Fresh Insights into UW Biology: Volume 3 (Issue 3)

Introducing our cohort of first-year grad students! In this series of three posts, we'll be featuring several of the students from the entering cohort of 2015. The department has such a wide range of research, it's impossible to fit it all into one post. Congrats to the First Years on making it through your first quarter in the program! Read Volume 3 (Issue 1), Volume 3 (Issue 2)

Ryo Okubo is generally interested in studying chemical ecologyand is currently focusing on studying the interactions between the blunt-leaved rein orchid, Platanthera obtusata, and their pollinators, Aedes spp. mosquitoes. Ryo chose UW because of his interest in combining his experiences in ecology and olfactory neurobiology under the instruction of Jeff Riffell. Ryo is also extremely happy with choosing UW because of the emphasis on the collaborative and interdisciplinary nature of the department. He also enjoys the nature that the state of Washington has to offer and is excited about working in the field for his project this next summer.

Lyda Harris is from from Tucson, Arizona, having recently graduated from University of Chicago where she studied biology and art. Even though she has never lived near an ocean, she has been fascinated with marine ecology her whole life. Lyda is interested in how multiple anthropogenic stressors like ocean acidification, warming waters, and microplastics affect bioindicators and foundation species, such as mussels. Specifically, she is interested in learning what implications mussel biomechanics might have for intertidal community structure, species richness, and the shellfish industry. She is in Emily Carrington's lab and looks forward to spending time up at FHL this summer!

Jeremy Chan’s academic journey in chemistry and biology has taken him from Singapore to Eugene OR, to Victoria BC. He is passionate about plants and chemistry, and chose to come to UW to be part of a collaborative project between Jeff Riffell, and Joel Thornton from the Department of Atmospheric Sciences. He will be studying the effects of atmospheric chemical reactions on odor mediated plant-pollinator interactions. Floral odor is singularly important in attracting pollinators from long distances, as shown in the picture where a specimen of western skunk cabbage has successfully attracted a pollinator. Jeremy is impressed by the degree of collaboration amongst top-notch faculty across departments at UW, and by the friendliness and helpfulness of the faculty and administration. He has found the environment in the department to be highly intellectually stimulating and motivating, with its community of brilliant biologists who engage in spirited conversations, biological or philosophical with equal gusto. Here one finds the expertise, resources, infrastructure, and most importantly, a vibrant and close-knit community of scientists which supports and inspires discovery in science. After a hard day’s work, Jeremy often enjoys tasty microbrews with his colleagues, as well as the many events of the lively Seattle arts scene, and the enchanting beauty of the mountains, rain forests, and coast of the Pacific Northwest.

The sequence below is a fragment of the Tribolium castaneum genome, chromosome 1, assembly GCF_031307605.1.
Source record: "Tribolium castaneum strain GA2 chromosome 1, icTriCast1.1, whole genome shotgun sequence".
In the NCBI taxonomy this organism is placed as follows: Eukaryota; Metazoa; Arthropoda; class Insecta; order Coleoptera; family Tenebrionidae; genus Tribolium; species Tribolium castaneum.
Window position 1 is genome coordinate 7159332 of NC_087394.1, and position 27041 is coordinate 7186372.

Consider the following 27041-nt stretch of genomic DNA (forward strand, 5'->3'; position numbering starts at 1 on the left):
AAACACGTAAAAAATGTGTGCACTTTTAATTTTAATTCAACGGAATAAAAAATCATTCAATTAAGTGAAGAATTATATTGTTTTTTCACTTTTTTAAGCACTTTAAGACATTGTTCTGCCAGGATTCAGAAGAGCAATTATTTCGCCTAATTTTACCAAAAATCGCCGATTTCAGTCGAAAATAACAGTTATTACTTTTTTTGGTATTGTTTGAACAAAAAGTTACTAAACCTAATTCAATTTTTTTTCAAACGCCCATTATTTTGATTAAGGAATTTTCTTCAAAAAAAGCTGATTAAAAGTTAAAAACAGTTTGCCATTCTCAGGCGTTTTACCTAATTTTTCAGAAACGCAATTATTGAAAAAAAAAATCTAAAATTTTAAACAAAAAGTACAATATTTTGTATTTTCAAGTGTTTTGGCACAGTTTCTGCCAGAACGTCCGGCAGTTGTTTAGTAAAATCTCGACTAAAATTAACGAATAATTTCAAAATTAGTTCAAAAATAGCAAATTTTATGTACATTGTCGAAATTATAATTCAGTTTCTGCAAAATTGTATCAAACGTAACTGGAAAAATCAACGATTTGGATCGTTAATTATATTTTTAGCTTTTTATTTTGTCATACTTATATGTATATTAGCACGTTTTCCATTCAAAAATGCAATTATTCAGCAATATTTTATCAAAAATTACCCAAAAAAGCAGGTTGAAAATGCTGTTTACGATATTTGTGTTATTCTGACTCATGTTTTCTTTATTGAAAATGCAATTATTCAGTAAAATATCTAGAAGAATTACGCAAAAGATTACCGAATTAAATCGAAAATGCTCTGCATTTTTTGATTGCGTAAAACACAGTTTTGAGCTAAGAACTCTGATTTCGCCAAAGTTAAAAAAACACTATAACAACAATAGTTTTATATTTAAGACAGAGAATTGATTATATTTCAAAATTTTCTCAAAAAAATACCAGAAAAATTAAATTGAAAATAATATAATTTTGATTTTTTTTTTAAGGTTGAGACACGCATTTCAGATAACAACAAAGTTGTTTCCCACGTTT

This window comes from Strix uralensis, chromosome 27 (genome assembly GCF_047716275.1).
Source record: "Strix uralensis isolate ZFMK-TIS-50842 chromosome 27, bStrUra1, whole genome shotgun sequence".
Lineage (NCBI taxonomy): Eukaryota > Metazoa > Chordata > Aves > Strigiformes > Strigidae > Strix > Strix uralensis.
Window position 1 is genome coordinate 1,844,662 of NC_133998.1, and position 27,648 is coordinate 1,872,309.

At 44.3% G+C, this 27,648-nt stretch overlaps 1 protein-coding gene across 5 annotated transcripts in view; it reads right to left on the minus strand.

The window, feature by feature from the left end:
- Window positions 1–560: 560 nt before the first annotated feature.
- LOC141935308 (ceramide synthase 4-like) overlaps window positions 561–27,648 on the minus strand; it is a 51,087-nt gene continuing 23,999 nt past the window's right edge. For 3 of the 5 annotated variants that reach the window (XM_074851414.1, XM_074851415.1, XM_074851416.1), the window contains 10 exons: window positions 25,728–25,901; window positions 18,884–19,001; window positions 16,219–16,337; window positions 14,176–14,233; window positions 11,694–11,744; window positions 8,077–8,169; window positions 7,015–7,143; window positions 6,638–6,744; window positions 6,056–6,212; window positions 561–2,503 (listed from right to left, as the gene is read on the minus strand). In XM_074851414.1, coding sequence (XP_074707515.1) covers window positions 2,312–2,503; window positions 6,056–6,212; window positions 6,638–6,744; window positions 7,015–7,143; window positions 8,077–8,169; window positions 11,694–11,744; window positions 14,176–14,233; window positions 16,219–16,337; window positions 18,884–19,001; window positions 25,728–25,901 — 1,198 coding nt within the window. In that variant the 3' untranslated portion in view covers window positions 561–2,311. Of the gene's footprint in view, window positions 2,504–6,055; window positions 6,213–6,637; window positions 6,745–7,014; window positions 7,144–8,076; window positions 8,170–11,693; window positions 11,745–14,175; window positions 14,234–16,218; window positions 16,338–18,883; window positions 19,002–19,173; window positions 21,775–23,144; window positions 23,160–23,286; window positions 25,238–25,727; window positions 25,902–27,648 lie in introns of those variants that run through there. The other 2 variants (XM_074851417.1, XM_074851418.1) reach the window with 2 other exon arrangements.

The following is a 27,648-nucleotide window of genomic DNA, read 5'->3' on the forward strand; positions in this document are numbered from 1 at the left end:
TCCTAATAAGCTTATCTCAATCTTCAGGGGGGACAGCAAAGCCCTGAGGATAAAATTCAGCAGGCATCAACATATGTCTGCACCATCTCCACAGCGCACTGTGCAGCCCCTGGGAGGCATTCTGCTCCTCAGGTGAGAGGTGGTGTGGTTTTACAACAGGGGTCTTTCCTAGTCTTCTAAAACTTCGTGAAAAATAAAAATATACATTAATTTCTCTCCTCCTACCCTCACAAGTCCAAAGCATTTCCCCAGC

Ryan McGee is interested in understanding natural evolutionary processes and harnessing the power of these processes to solve real-world problems across science and engineering. Biological organisms have the unrivaled ability to make sense of complex environments by integrating multiple forms of information. On one time scale, adaptation fixes information about the selective environment in the genome, which shapes the development of systems that process environmental data on another time scale. Ryan is exploring the role that information processing has in evolution and how biological computation systems evolve. To address such questions, he intends to use a combination of experimental, theoretical, and computational approaches. Ryan is excited to begin working on these problems as a new member of the Bergstrom lab and in collaboration with other groups in the Biology department and across the university.

After completing both his bachelor's in mechanical engineering and master's in biology from the University of California, Irvine with Catherine Loudon, Jorge Bustamante, Jr. decided to continue pursuing his interests in insect biomechanics in the Daniel lab. Jorge is interested in how hawkmoths sense abdominal actuation as a feedback mechanism for flight stabilization and how this can potentially impact ecology. He decided to attend UW because he wanted study under the guidance of Tom Daniel--an academic descendant of the late great Steven Vogel--because he felt that the laboratory was an appropriate fit in both academics and pun-ery. Jorge finds the faculty of UW biology to be welcoming, understanding, and the proper environment for education to thrive. He looks forward to the challenges that he will face in the coming years. (More from Jorge)


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